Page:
As I have to complete these notes before the next meeting of our committee, I intend to recommend that unless we see compelling reasons to do otherwise, the Association should take a neutral stance on this proposal - neither for nor against. Members are advised to watch out for a yellow Planning Application notice and a notification letter from the council. This will give you the name of the case officer in the council dealing with the application, who would be able to advise you on the relevant planning policy in the Unitary Development Plan. The letter will also explain that should you wish to comment on the application you should do so, in writing, preferably within three weeks of the date of the letter.
I should like to convey thanks to Councillor Angela Caldara for the letter she sent to local residents telling them about these proposals. I understand that the Tennis Club sent a similar letter to residents living close to the tennis courts earlier in the year.
A proposal was put to Merton Council last February by the Dons' Trust (AFC Wimbledon) to develop what they describe as a Community Sports Ground at this location.
The Trust would be looking for extensive use of the pavilion and changing rooms as their "club-house", and would want to develop the ground to provide three "little league" soccer pitches, three senior pitches, a grass floodlit training area and an all-weather training facility. Their programme, described as a "Football in the Community Scheme", would aim to run courses for young boys and girls from the whole of the borough all year round, including special courses during school holidays. The Trust say they would have to take over the living accommodation on site so they could provide their own security/management.
The Trust's proposals are not exactly comprehensive as they stand. Even so, it is clear enough that they are looking for a major stake in the use and management of Sir Joseph Hood, which extends to more than 30 acres of ground. The Association, local councillors and existing users of the site are being consulted at present. Full public consultation would be essential before any agreement was reached between the council and the Trust.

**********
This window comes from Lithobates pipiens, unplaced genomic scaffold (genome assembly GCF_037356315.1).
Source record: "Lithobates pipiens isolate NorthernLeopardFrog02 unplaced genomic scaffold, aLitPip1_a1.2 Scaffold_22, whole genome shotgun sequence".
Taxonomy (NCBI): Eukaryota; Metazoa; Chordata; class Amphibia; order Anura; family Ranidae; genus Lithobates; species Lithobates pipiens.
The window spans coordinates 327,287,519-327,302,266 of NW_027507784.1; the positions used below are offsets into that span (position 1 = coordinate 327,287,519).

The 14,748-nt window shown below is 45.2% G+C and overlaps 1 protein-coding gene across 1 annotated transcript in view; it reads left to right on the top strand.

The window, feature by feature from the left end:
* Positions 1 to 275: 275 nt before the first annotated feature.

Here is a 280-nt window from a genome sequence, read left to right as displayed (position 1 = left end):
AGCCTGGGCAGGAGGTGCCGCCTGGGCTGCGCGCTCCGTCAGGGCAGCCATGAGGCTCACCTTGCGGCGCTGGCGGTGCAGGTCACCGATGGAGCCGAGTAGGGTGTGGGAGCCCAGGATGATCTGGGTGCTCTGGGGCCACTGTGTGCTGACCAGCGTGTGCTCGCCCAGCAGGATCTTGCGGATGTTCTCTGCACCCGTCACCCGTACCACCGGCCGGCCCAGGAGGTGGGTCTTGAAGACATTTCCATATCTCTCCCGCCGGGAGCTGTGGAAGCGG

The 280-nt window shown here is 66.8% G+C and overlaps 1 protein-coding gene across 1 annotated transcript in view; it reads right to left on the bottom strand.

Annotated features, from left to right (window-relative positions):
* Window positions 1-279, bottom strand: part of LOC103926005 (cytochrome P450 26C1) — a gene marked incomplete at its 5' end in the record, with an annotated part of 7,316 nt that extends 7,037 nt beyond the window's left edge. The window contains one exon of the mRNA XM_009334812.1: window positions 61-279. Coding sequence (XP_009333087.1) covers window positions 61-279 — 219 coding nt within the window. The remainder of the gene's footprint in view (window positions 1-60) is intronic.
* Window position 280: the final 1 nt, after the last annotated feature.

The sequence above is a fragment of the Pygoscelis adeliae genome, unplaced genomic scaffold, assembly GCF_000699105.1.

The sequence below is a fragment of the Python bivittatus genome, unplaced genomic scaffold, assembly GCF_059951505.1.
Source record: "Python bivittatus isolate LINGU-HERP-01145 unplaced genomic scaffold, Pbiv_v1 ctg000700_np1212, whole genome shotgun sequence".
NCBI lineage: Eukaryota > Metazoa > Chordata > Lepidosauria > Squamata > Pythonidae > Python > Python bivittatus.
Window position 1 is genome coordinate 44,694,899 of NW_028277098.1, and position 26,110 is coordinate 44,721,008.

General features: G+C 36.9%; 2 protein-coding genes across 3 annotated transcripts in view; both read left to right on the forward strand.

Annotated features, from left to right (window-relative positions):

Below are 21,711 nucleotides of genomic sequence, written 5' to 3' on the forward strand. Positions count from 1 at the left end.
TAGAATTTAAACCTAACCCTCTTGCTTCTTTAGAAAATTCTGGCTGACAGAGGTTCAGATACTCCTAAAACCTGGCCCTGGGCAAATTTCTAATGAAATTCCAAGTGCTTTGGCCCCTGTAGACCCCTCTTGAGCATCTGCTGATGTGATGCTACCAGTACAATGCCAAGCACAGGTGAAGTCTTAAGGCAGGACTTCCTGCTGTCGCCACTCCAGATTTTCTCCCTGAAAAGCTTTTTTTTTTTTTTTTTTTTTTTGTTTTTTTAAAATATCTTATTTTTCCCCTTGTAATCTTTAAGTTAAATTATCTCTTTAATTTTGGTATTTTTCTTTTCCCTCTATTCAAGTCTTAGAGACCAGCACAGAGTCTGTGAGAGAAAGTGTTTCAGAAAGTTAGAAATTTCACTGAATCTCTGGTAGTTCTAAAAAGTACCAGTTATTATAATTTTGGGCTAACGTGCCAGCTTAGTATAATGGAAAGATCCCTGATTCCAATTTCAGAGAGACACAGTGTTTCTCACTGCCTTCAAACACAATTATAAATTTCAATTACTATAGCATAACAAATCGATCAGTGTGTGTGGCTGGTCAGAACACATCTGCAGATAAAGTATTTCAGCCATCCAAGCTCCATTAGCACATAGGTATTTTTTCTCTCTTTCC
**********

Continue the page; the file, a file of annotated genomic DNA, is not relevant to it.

The status of Sir Joseph Hood, in planning terms, is Public Open Space. As defined in the Unitary Development Plan, this carries a presumption of unrestricted public access. It is in effect a local park, and the only one conveniently available (within the borough of Merton) for the residents of Motspur Park and West Barnes. Indeed, it is worth drawing attention to the fact that under the criteria used in the UDP, a very large proportion of Motspur Park and West Barnes is already deficient in local park provision. The continuous availability of Sir Joseph Hood as a public local park is essential to the local area.
The proposal from the Trust inevitably raises certain concerns. Remembering that AFC Wimbledon, because of its rather unusual genesis, has an exceptionally large number of supporters for an amateur club, it is not easy to see how their aspirations could be met, given the status of the ground and its level of public use. Several clubs and socieities have had long-standing use of the pavilion, and would presumably wish this to continue. Some of the issues which will concern local residents indeed stem from the sheer number of people who could be involved.
The requirements of the Trust appear to be such that even if formal use of the facilities were granted, there would need to be strict control on numbers to ensure normal public usage was maintained. Sir Joseph Hood only has one vehicular access point, which could lead to traffic and parking problems. We believe that the residents of Marina Avenue already experience inconvenience, even with the current level of use of the park. Floodlighting raises concenrs about light pollution to nearby properties. If this was agreed, it would require a very strict control régime. The Trust refer to developing the status of the grounds, but it is unclear what they have in mind.
In principle, the well-organized provision of football for boys and girls is an admirable aim. However, at present, these proposals throw up rather more questions than answers.David J. Freeman